"In setting up the special relativity, the following ... idea
about Faraday's electromagnetic induction played a guiding
role. According to Faraday, relative motion of a magnet and
a closed electric circuit induces an electric current in the
latter. Whether the magnet is moved or the conductor doesn't
matter; only the relative motion is significant. ... The
phenomena of electromagnetic induction ... compelled me to
postulate the principle of (special) relativity."
(Collected Papers of A.E., Volume 2, p.262)

If even such (IMO absurd) EPR actions at a distance could exist
then also 'common sense' actions at distance should be possible
and Einstein's above reasoning becomes almost meaningless,
because the explanation of electromagnetic induction by actions
at a distance is much simpler and much more consistent than the
SR explanation.

Wolfgang Gottfied G.

Relationality instead of Relativity:
http://members.lol.li/twostone/E/physics1.html

bilge

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Oct 21, 1999, 3:00:00 AM10/21/99
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z@z z...@z.lol.li blared:

>If even such (IMO absurd) EPR actions at a distance could exist
>then also 'common sense' actions at distance should be possible
>and Einstein's above reasoning becomes almost meaningless,
>because the explanation of electromagnetic induction by actions
>at a distance is much simpler and much more consistent than the
>SR explanation.
>

Here's a way to try and compare the speed of gravity to the
speed of light. Unfortunately, it's also expensive despite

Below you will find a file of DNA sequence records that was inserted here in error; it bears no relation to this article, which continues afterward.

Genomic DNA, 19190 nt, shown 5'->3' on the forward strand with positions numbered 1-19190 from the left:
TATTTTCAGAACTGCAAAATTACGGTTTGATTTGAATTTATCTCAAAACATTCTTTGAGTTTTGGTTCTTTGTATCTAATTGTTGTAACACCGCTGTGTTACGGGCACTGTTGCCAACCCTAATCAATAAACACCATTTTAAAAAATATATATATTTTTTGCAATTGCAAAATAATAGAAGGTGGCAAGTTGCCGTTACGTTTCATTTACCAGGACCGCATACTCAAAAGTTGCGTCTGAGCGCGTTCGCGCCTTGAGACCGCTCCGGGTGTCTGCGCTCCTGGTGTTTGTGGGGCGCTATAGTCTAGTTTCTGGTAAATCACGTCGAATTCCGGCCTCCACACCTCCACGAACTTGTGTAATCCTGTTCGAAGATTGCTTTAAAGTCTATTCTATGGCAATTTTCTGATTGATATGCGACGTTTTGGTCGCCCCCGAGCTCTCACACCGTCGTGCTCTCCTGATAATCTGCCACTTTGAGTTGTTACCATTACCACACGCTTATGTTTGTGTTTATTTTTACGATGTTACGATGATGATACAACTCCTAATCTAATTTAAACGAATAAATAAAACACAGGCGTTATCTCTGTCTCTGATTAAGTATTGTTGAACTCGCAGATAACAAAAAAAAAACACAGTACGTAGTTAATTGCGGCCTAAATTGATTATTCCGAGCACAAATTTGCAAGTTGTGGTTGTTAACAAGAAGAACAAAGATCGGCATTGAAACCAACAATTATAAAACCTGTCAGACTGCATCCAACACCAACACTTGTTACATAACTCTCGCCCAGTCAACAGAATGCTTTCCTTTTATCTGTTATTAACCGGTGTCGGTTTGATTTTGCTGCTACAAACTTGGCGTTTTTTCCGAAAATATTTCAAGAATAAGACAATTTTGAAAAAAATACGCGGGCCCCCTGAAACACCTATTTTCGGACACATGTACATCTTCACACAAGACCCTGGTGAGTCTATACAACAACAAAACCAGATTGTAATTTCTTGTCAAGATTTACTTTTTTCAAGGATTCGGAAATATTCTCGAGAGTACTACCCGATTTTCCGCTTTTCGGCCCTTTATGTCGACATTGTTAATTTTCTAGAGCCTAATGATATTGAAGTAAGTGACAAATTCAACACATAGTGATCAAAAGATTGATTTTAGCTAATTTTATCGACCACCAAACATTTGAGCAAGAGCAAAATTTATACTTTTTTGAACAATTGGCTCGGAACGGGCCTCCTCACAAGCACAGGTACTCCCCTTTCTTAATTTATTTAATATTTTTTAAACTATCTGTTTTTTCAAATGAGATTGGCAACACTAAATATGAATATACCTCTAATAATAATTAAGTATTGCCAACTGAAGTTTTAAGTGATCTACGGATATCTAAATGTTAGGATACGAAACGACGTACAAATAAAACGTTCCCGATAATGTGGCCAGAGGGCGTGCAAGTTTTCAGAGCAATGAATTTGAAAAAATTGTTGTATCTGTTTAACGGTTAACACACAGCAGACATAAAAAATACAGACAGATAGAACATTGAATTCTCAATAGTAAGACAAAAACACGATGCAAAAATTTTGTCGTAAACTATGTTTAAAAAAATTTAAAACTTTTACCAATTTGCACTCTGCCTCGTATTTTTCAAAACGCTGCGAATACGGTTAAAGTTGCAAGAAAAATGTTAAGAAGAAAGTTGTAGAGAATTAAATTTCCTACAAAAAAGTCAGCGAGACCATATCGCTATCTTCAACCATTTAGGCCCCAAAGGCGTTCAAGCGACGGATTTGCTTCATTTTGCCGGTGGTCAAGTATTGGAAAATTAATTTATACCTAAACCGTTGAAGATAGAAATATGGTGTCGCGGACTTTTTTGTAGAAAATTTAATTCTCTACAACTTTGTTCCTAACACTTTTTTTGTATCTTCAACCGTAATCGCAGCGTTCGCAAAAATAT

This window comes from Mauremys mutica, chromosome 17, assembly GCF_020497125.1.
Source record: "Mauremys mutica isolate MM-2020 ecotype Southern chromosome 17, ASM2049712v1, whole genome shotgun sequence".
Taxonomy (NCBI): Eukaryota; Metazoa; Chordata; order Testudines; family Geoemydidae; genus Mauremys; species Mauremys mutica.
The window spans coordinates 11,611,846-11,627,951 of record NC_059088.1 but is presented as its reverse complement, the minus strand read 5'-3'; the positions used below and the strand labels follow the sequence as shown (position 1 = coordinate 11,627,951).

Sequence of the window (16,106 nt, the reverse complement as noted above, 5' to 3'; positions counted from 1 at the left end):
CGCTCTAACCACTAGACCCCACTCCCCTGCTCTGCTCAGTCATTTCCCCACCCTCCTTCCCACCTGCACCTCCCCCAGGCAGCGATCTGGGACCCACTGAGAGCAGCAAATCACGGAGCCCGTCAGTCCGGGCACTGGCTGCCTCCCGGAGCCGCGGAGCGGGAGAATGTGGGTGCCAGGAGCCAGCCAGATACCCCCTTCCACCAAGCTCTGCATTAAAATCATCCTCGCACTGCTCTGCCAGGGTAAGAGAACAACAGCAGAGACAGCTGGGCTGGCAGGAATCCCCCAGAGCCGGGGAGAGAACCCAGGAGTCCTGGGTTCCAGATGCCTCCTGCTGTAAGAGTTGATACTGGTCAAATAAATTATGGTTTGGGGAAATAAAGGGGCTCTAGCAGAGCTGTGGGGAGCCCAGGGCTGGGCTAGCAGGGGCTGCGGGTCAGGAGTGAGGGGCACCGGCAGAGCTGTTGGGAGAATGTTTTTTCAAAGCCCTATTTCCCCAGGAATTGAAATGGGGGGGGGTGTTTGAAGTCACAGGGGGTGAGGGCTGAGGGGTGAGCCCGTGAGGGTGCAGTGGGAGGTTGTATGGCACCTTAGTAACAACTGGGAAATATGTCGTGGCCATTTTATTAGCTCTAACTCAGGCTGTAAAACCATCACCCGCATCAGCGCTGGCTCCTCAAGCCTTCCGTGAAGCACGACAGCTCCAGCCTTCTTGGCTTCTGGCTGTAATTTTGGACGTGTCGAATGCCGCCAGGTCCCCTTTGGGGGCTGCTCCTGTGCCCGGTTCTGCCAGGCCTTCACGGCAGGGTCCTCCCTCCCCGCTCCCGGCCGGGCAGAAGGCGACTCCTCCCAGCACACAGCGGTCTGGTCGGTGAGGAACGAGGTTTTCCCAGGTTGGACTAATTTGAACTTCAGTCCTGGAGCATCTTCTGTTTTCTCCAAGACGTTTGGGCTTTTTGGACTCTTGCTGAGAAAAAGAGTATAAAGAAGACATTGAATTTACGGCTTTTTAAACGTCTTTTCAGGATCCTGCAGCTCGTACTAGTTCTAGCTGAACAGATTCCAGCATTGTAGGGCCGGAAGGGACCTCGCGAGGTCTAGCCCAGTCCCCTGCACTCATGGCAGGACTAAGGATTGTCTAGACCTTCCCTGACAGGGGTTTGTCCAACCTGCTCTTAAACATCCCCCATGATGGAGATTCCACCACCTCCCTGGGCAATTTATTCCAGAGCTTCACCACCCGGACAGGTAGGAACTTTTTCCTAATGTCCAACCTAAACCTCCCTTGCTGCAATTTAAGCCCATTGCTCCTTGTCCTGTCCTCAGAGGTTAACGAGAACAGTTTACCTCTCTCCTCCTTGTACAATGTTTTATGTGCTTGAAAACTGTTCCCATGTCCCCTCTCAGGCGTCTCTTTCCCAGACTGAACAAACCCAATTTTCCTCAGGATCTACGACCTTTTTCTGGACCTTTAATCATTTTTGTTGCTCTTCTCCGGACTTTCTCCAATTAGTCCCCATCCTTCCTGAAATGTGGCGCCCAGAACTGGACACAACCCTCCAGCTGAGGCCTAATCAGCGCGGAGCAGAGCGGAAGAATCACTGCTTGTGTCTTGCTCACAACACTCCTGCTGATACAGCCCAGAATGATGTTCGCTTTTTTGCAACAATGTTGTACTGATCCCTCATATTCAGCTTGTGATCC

the fact that I dont have a cheaper method and you'll need to
handle a few details. A few years back, CERN reported that
they were able to to track the gravitational pull of the moon
by the amount it stretched the accelerator ring and consequently
the resonance point. You should also be able to track the
position of the moon optically. Wasnt a mirror left there?
At the point of closest approach, if the speed of gravity
were infinite, you should see the accelerator resonance shift
back a bit before the optical path. Obviously, this is a
precision measurement, and only if you can be assured of some
relationship between the optical path length and the tidal
forces. I personally think gravity and light travel at c,
so I leave the feasibility study to the doubters.

Charles Francis

unread,
Oct 22, 1999, 3:00:00 AM10/22/99
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In article <7unc00$epg$1...@pollux.ip-plus.net>, z@z <z...@z.lol.li> writes

>Charles Francis wrote:
>| upthink wrote:
>
>| > Newton thought that gravity acted instantaneously.
>|
>| Newton was never so rash. He thought:
>|
>| That one body may act upon another at a distance through a vacuum
>| without the mediation of any thing else, by and through which their
>| action and force may be conveyed from one to the other, is to me so
>| great an absurdity, that I believe no man, who has in philosophical
>| matters a competent faculty of thinking, can ever fall into it.
>
>This prejudice of Newton is responsible for the fact that actions
>at a distance were forcefully eliminated from physics at the end
>of the last and at the beginning of this century.
>
>Already Occam, the first consequent advocate of Galilean relativity
>I know of, had developed three centuries before Newton a much sounder
>and more modern epistemology according to which actions at a distance
>are a completely reasonable assumption.
>
>We must judge hypotheses and theories only by verifiable consequences
>and predictions and never by metaphysical claims such as Newton's
>prejudice concerning actions at a distance !!!

It is no prejudice, but clear thinking about what is possible in a
description of matter. It is not only a principle of relativity, but
also a principle of quantum electrodynamics, which does indeed make
verifiable predictions covering every observable physical phenomena bar
strong interactions and gravity. QED already extends to electroweak
theory, and when QED is reformulated as a discrete theory of particle
interactions with no ontological space-time then it encompasses and
explains gravity too. A number of extensions to the strong interactions
are possible, but they all incorporate the same principle.
--
Charles Francis
cha...@clef.demon.co.uk